One photographer, William Luther, reported that police repeatedly pushed journalists back from a cemetery procession on May 31: first into the street, then onto a sidewalk where a taqueria owner had previously given them permission to stand. He said an officer falsely told him that the owner had demanded he leave, and threatened him when he offered to apologize: “If you go into that taqueria, I’m going to arrest you.”
Police were documented repeatedly obstructing photographers in public areas over the following days, sometimes standing or parking vehicles directly in front of their cameras. Both Texas Department of Public Safety officials and Uvalde police did not respond to requests for comment.
“The police were not letting us work,” said Antonio Guillen, a photographer for the Univision station in San Antonio. “We were seen as enemies.”
Meanwhile, law enforcement agencies have resisted releasing information that could shed light on how police responded to the attack. Duvoisin said the “information crisis” in Uvalde began the moment school officials posted a notice on Facebook that Robb Elementary school had been locked down.
Reporters and editors could not reach any authorities in Uvalde able to give basic information over the next several hours, he said. There were no briefings by local police, no statements of facts about the events, and few, if any, returned calls. The first public address came not from local authorities, as is common after mass shootings, but from the Texas governor, several hours after the carnage ended.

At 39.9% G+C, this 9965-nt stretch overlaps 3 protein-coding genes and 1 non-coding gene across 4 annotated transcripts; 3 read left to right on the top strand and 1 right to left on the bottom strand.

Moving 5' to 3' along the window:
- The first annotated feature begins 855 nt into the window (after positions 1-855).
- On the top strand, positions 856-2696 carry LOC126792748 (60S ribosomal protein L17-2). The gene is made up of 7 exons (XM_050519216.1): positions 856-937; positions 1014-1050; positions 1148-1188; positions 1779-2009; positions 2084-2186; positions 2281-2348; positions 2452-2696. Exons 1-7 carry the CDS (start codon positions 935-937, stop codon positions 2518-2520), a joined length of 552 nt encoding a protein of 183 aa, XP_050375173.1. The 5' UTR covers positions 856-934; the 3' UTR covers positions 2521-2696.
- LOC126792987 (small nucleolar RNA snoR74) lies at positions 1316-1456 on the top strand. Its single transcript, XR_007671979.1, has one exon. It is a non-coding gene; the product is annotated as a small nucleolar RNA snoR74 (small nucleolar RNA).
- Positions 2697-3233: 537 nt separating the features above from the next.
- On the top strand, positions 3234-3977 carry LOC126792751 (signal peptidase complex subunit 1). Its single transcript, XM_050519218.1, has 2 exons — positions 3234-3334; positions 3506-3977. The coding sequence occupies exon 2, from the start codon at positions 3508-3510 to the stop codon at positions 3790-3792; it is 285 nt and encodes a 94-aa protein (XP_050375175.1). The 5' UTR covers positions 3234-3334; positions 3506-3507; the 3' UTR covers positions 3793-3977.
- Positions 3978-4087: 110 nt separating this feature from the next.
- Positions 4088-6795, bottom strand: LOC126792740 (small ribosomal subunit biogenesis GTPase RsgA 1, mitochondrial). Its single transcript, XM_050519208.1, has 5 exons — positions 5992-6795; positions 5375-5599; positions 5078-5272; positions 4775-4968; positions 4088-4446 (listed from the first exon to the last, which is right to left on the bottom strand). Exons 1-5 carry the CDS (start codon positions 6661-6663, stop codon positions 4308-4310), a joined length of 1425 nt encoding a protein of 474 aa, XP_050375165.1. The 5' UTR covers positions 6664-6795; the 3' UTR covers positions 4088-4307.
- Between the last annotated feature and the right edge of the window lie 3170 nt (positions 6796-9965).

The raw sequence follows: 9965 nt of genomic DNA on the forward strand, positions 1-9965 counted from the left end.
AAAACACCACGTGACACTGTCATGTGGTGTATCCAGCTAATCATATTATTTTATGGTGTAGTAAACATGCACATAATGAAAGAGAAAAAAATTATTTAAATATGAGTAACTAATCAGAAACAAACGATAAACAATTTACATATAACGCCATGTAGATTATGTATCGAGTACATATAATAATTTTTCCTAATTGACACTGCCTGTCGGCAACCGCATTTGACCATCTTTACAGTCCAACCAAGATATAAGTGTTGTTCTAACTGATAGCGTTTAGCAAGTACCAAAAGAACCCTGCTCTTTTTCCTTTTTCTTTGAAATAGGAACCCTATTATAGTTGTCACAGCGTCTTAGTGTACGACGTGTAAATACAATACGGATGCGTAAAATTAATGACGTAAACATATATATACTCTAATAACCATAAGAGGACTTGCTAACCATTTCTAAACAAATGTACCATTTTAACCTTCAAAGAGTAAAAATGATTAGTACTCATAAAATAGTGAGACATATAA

It is not unusual for public information to be lacking in the aftermath of a catastrophe, or for locals to be rankled when hordes of reporters converge on a small town. But the pattern of miscommunication, stonewalling and intimidation in Uvalde has surprised even journalists with decades of experience, and led some to suspect it is intentional.
State officials held a disastrous news conference two days after the attack, in which Texas Department of Public Safety spokesman Victor Escalon ignored pleas to provide information in Spanish (Uvalde County’s population is mostly Hispanic), and lacked basic information such as how long it took police to arrive after the first 911 call. “Could anybody have got there sooner?” he said told reporters. “You gotta understand, small town.”
In the weeks since, officials have refused to release information that might explain why officers missed opportunity after opportunity to confront the attacker earlier and potentially save lives.